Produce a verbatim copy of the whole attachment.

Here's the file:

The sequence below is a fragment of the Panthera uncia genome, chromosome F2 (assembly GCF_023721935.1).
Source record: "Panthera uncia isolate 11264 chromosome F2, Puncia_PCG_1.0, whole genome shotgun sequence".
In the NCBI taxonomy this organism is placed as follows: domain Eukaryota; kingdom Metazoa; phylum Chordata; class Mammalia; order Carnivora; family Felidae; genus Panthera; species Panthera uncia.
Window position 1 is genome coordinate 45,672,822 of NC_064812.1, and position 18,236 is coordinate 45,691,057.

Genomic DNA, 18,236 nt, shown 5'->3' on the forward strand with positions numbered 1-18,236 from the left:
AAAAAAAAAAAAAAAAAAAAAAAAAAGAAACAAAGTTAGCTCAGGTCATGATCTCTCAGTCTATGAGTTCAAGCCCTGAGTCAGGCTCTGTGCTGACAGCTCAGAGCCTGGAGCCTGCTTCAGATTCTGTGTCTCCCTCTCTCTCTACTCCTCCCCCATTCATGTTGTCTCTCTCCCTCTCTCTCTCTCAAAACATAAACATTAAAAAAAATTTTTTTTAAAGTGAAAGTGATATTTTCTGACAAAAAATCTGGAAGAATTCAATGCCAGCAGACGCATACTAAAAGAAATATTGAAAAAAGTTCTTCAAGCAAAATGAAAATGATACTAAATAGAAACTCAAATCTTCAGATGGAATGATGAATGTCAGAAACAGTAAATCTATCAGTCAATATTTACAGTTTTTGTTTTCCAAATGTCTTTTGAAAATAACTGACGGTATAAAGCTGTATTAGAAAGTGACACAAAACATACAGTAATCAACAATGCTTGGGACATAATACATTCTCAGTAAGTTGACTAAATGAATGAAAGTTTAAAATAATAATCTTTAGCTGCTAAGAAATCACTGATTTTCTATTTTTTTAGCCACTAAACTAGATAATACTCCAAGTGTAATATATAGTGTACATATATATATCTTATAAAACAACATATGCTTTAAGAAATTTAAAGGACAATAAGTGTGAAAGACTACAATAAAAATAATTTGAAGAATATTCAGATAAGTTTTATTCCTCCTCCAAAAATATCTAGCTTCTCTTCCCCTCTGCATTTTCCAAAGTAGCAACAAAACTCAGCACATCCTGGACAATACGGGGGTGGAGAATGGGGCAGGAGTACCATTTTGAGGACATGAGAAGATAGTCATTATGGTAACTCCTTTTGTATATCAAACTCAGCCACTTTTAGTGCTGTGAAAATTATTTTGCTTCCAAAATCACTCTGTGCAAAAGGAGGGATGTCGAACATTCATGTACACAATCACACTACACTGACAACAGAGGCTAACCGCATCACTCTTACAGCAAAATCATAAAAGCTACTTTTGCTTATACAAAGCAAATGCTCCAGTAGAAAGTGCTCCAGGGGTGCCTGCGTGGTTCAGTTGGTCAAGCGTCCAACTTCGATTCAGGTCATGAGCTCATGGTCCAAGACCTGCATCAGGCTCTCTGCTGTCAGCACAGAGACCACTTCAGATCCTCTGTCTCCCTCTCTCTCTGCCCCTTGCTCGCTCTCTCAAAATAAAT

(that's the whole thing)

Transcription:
The sequence below is a fragment of the Panthera uncia genome, chromosome F2 (assembly GCF_023721935.1).
Source record: "Panthera uncia isolate 11264 chromosome F2, Puncia_PCG_1.0, whole genome shotgun sequence".
In the NCBI taxonomy this organism is placed as follows: domain Eukaryota; kingdom Metazoa; phylum Chordata; class Mammalia; order Carnivora; family Felidae; genus Panthera; species Panthera uncia.
Window position 1 is genome coordinate 45,672,822 of NC_064812.1, and position 18,236 is coordinate 45,691,057.

Genomic DNA, 18,236 nt, shown 5'->3' on the forward strand with positions numbered 1-18,236 from the left:
AAAAAAAAAAAAAAAAAAAAAAAAAAGAAACAAAGTTAGCTCAGGTCATGATCTCTCAGTCTATGAGTTCAAGCCCTGAGTCAGGCTCTGTGCTGACAGCTCAGAGCCTGGAGCCTGCTTCAGATTCTGTGTCTCCCTCTCTCTCTACTCCTCCCCCATTCATGTTGTCTCTCTCCCTCTCTCTCTCTCAAAACATAAACATTAAAAAAAATTTTTTTTAAAGTGAAAGTGATATTTTCTGACAAAAAATCTGGAAGAATTCAATGCCAGCAGACGCATACTAAAAGAAATATTGAAAAAAGTTCTTCAAGCAAAATGAAAATGATACTAAATAGAAACTCAAATCTTCAGATGGAATGATGAATGTCAGAAACAGTAAATCTATCAGTCAATATTTACAGTTTTTGTTTTCCAAATGTCTTTTGAAAATAACTGACGGTATAAAGCTGTATTAGAAAGTGACACAAAACATACAGTAATCAACAATGCTTGGGACATAATACATTCTCAGTAAGTTGACTAAATGAATGAAAGTTTAAAATAATAATCTTTAGCTGCTAAGAAATCACTGATTTTCTATTTTTTTAGCCACTAAACTAGATAATACTCCAAGTGTAATATATAGTGTACATATATATATCTTATAAAACAACATATGCTTTAAGAAATTTAAAGGACAATAAGTGTGAAAGACTACAATAAAAATAATTTGAAGAATATTCAGATAAGTTTTATTCCTCCTCCAAAAATATCTAGCTTCTCTTCCCCTCTGCATTTTCCAAAGTAGCAACAAAACTCAGCACATCCTGGACAATACGGGGGTGGAGAATGGGGCAGGAGTACCATTTTGAGGACATGAGAAGATAGTCATTATGGTAACTCCTTTTGTATATCAAACTCAGCCACTTTTAGTGCTGTGAAAATTATTTTGCTTCCAAAATCACTCTGTGCAAAAGGAGGGATGTCGAACATTCATGTACACAATCACACTACACTGACAACAGAGGCTAACCGCATCACTCTTACAGCAAAATCATAAAAGCTACTTTTGCTTATACAAAGCAAATGCTCCAGTAGAAAGTGCTCCAGGGGTGCCTGCGTGGTTCAGTTGGTCAAGCGTCCAACTTCGATTCAGGTCATGAGCTCATGGTCCAAGACCTGCATCAGGCTCTCTGCTGTCAGCACAGAGACCACTTCAGATCCTCTGTCTCCCTCTCTCTCTGCCCCTTGCTCGCTCTCTCAAAATAAAT